Georg Jensen was once described by The New York Herald Tribune as “the greatest silversmith of the past 300 years.” Jensen was a true innovator, a sculptor-turned-silversmith who chose, as French art critic Emile Sedeyn said, “to make our useful things beautiful.” More than a hundred years after they were first introduced, many of his designs remain extremely popular and continue to attract the interest of collectors worldwide.
Jensen’s desire to combine utility with art is based in the Arts and Crafts movement, which was gaining momentum in Denmark as Jensen began his silversmith career. Characterized by organic, nature-inspired motifs and stylized, flowing forms, Arts and Crafts was a response to the Industrial Revolution, which inundated the market with cheap, utilitarian products that lacked the quality, craftsmanship, and artistry of handcrafted works. Many artists in the movement felt responsible for bringing affordable elements of beauty to everyday life, and Jensen was no different in this regard. His desire to marry style and utility can be seen in his earliest designs (like the Blossom pattern), in which he married natural design elements like flowers, fruit, leaves, and birds to functional, everyday items.
Jensen’s fascination with nature most likely stemmed from the rural surroundings of his childhood home in Raadvad, Denmark. His artistic talent was evident at a young age, when he would make sculptures from the clay found in the marshlands near his home. By the time Jensen was thirteen years old, he was working as an apprentice golder in the same cutlery factory where his father worked. Being cognizant of his artistic aptitude, Jensen’s parents moved to Copenhagen, where Jensen’s talents would have the opportunity to flourish. There, Jensen apprenticed with a goldsmith, and worked on sculpting in his spare time. After Jensen showed one of his sculptures to a professor at the nearby Royal Academy of Art, the professor was impressed, and promptly helped Jensen gain admittance to the Academy. While Jensen was attending school there, his sculpture, “The Harvester,” was exhibited at the Charlottenborg Spring Exhibit, and received critical acclaim. By this time, Jensen had completed his goldsmith apprenticeship, but decided to pursue a career as a sculptor. Jensen’s future as a sculptor was not to be, however, and when his subsequent sculptures failed to attract attention, a defeated and impoverished Jensen partnered with a friend to sell their ceramic creations. The venture was a failure, and Jensen turned to silversmithing in order to provide for his family.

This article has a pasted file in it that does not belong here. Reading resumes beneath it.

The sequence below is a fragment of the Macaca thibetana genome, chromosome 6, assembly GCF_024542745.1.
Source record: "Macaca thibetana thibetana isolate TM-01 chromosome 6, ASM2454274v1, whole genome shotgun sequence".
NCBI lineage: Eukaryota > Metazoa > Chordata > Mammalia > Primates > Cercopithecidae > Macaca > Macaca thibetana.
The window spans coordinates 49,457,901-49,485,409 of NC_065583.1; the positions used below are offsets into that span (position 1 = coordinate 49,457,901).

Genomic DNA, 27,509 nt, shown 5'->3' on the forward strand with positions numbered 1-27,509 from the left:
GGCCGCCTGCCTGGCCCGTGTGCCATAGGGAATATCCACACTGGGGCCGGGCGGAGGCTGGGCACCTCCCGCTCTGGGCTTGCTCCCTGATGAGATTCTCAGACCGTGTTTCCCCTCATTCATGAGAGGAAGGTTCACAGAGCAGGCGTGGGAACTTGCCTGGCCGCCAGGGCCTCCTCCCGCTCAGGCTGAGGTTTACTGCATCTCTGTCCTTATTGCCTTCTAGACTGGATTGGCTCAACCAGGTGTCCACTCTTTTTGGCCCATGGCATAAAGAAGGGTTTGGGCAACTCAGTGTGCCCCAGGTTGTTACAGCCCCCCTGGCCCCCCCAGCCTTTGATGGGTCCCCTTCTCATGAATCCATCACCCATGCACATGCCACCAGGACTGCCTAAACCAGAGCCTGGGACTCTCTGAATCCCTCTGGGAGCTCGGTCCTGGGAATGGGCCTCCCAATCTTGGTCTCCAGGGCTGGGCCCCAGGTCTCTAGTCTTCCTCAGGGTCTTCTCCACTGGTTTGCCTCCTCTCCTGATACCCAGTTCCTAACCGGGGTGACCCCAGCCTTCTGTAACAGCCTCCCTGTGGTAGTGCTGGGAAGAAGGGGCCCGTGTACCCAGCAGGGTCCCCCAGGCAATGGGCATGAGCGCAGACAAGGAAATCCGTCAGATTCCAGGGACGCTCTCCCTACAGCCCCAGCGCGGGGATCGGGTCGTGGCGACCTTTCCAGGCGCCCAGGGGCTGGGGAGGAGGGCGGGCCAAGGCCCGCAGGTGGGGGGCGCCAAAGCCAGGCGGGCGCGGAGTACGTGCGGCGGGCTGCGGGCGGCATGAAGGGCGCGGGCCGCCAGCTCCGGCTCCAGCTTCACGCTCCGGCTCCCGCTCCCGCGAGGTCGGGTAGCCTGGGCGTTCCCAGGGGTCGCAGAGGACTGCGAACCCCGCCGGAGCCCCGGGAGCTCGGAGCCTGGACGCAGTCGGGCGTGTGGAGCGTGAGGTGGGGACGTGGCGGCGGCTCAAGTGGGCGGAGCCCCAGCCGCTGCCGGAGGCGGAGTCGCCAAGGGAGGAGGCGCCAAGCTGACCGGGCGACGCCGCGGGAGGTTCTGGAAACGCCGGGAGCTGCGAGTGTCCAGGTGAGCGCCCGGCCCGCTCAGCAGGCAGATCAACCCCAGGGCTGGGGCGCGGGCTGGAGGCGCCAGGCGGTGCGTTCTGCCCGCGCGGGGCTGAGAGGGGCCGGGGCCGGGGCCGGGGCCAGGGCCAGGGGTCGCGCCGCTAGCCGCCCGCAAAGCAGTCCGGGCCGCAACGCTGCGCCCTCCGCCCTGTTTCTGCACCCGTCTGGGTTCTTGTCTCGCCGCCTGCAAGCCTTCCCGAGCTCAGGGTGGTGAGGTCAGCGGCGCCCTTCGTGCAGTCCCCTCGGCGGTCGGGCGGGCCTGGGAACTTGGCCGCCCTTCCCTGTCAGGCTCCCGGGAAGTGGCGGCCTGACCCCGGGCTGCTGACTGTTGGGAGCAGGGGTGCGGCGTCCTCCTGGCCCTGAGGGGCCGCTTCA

In 1904, Jensen opened his own workshop, where he first produced jewelry, then later hollowware and flatware. The sign outside read, “Georg Jensen Sculptor, Silversmith,” an indication that Jensen still regarded himself as a sculptor first and foremost. But with a new focus on using silver as his sculpting medium, Jensen had finally found a marketable way to channel his creative energy. After several successful museum exhibitions of his jewelry, and steady sales from his small shop, Jensen began to get a reputation for producing handcrafted, elegant items that were both functional and aesthetic.
Jensen decided to expand his production by collaborating with other artists and craftsmen, most of whom shared Jensen’s conviction that the “ornament must never dominate.” Designers such as Johan Rohde, Harald Neilsen, Sigvard Bernadotte, Gunorph Albertus, and Henning Koppel created some of the most cutting edge silver designs of the twentieth century ( Acorn, Pyramid, Bernadotte, Cactus, and Caravelle, respectively), and their contributions became many of Jensen’s most popular patterns. Jensen was particularly interested in supporting his designers, and making sure they received credit for their work.
In 1915, newspaper magnate William Randolph Hearst was so impressed with Jensen’s exhibit at the Panama-Pacific International Exposition that he bought every item on display, bringing attention to Jensen’s work from American buyers. By 1918, the company was appointed purveyor to the Royal Swedish Court, and by the 1920s, Jensen employed as many as 300 craftsmen. Today, Georg Jensen, Inc. is owned by Royal Copenhagen, and continues its legacy of excellence.
By the time of Jensen’s death in 1935, he was already regarded as the “father of Scandinavian Silver.” On the occasion of his 60th birthday, Jensen remarked, “Silver is the best material we have. The character of silver is satisfactorily obstinate, it has to be conquered – and then it has the wonderful moonlight luster. [It] can seem like twilight, or, when it dews over, like ground mist rising.”